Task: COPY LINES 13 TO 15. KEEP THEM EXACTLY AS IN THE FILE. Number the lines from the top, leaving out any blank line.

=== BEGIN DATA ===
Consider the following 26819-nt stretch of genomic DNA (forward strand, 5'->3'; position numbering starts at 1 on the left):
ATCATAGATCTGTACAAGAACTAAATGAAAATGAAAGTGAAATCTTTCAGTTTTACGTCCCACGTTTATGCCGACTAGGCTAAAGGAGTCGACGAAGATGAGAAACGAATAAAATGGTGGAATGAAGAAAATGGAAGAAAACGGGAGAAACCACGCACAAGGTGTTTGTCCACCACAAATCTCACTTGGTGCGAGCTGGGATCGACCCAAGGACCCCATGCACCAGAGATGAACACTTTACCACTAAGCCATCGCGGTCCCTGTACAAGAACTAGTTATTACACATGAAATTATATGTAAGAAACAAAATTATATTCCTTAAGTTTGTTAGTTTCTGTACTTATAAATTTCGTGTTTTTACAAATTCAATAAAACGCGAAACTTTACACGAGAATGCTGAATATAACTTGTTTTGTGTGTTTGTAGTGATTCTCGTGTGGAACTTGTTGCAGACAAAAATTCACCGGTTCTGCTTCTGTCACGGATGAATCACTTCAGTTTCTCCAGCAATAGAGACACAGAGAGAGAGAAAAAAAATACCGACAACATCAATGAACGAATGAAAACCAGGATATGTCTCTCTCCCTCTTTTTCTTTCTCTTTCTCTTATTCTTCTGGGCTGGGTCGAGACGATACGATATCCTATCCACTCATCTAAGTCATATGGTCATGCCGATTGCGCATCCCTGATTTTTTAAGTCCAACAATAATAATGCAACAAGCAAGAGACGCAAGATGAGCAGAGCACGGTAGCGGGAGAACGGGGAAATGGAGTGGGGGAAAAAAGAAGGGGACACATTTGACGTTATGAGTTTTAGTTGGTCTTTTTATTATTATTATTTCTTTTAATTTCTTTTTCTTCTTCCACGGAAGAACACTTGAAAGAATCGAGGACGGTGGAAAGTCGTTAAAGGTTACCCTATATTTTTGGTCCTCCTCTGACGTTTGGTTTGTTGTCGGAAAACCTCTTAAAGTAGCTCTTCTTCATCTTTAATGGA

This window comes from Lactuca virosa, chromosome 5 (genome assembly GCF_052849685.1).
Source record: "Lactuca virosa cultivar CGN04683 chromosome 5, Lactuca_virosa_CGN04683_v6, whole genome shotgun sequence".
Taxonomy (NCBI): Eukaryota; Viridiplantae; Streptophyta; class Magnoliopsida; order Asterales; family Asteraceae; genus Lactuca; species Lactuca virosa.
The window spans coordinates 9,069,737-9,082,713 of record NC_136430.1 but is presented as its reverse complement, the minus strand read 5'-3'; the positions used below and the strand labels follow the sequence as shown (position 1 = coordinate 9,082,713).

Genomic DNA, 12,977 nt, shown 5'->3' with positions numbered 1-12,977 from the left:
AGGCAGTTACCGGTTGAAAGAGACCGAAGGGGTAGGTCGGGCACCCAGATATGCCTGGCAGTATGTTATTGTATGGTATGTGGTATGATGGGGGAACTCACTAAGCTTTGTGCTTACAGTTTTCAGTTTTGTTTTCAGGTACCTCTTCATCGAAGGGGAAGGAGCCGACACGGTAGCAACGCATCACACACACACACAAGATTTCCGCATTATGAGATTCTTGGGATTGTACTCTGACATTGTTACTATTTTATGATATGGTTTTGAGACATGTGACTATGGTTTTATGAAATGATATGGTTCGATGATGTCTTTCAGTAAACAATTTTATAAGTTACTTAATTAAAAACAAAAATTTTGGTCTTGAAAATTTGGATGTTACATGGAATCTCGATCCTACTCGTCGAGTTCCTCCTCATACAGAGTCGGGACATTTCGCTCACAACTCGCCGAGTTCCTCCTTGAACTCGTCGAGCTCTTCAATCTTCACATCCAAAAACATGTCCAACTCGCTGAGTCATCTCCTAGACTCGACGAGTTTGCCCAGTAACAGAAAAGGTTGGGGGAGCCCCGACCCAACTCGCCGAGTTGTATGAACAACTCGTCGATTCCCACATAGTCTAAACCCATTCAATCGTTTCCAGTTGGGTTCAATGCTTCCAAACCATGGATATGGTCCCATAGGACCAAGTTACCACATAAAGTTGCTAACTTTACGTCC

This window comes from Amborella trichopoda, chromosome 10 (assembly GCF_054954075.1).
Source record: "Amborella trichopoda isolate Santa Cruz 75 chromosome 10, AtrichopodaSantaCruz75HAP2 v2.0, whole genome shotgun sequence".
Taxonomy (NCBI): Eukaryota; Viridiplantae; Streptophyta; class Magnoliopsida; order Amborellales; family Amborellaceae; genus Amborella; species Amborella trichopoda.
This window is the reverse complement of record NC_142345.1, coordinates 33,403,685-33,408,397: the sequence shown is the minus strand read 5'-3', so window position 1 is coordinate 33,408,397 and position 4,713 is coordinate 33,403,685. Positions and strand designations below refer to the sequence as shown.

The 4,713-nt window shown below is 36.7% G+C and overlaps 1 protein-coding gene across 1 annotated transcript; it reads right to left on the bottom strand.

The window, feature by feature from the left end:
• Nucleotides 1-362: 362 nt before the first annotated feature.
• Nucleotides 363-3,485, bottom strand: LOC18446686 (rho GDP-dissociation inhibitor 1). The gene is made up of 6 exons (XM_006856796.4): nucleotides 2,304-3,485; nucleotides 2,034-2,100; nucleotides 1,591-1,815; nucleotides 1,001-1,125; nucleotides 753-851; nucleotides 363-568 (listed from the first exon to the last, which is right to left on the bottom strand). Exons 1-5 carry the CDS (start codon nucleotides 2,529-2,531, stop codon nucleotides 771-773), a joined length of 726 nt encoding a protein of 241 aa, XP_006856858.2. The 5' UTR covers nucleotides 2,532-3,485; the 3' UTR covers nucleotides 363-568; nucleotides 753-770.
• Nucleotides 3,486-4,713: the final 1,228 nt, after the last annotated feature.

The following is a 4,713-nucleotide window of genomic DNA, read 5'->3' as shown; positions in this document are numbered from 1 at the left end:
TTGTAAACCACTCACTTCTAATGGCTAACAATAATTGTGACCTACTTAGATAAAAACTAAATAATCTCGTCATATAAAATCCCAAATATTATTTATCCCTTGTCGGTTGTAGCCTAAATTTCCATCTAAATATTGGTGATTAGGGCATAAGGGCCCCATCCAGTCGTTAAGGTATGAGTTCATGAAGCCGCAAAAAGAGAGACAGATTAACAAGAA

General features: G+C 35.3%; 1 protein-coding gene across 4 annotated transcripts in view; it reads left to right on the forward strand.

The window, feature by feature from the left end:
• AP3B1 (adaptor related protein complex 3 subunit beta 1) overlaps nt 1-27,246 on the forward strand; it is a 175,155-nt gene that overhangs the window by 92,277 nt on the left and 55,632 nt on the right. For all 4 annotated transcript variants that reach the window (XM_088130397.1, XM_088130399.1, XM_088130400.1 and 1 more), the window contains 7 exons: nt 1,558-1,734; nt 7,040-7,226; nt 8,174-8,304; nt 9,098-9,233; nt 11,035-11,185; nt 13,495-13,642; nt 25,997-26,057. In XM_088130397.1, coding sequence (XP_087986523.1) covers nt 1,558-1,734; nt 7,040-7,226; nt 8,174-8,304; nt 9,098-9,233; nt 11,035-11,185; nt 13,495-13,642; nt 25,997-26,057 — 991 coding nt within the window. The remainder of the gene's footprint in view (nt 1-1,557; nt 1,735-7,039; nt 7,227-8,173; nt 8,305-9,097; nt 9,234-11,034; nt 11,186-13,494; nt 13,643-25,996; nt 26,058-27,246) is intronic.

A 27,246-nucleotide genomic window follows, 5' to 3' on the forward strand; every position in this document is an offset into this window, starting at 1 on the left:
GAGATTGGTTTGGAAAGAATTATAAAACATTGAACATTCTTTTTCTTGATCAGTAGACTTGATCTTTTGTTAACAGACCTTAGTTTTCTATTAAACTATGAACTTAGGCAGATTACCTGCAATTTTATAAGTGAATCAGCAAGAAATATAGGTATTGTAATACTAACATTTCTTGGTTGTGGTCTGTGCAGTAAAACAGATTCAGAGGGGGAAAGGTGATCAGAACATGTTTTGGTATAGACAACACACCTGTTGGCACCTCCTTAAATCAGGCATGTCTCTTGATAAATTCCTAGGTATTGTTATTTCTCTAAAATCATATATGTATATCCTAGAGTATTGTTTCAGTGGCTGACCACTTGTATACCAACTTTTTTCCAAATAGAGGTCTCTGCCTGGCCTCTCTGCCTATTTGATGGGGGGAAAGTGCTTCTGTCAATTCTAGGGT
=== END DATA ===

The 4,713-nt window shown below is 36.7% G+C and overlaps 1 protein-coding gene across 1 annotated transcript; it reads right to left on the bottom strand.

The window, feature by feature from the left end:
• Nucleotides 1-362: 362 nt before the first annotated feature.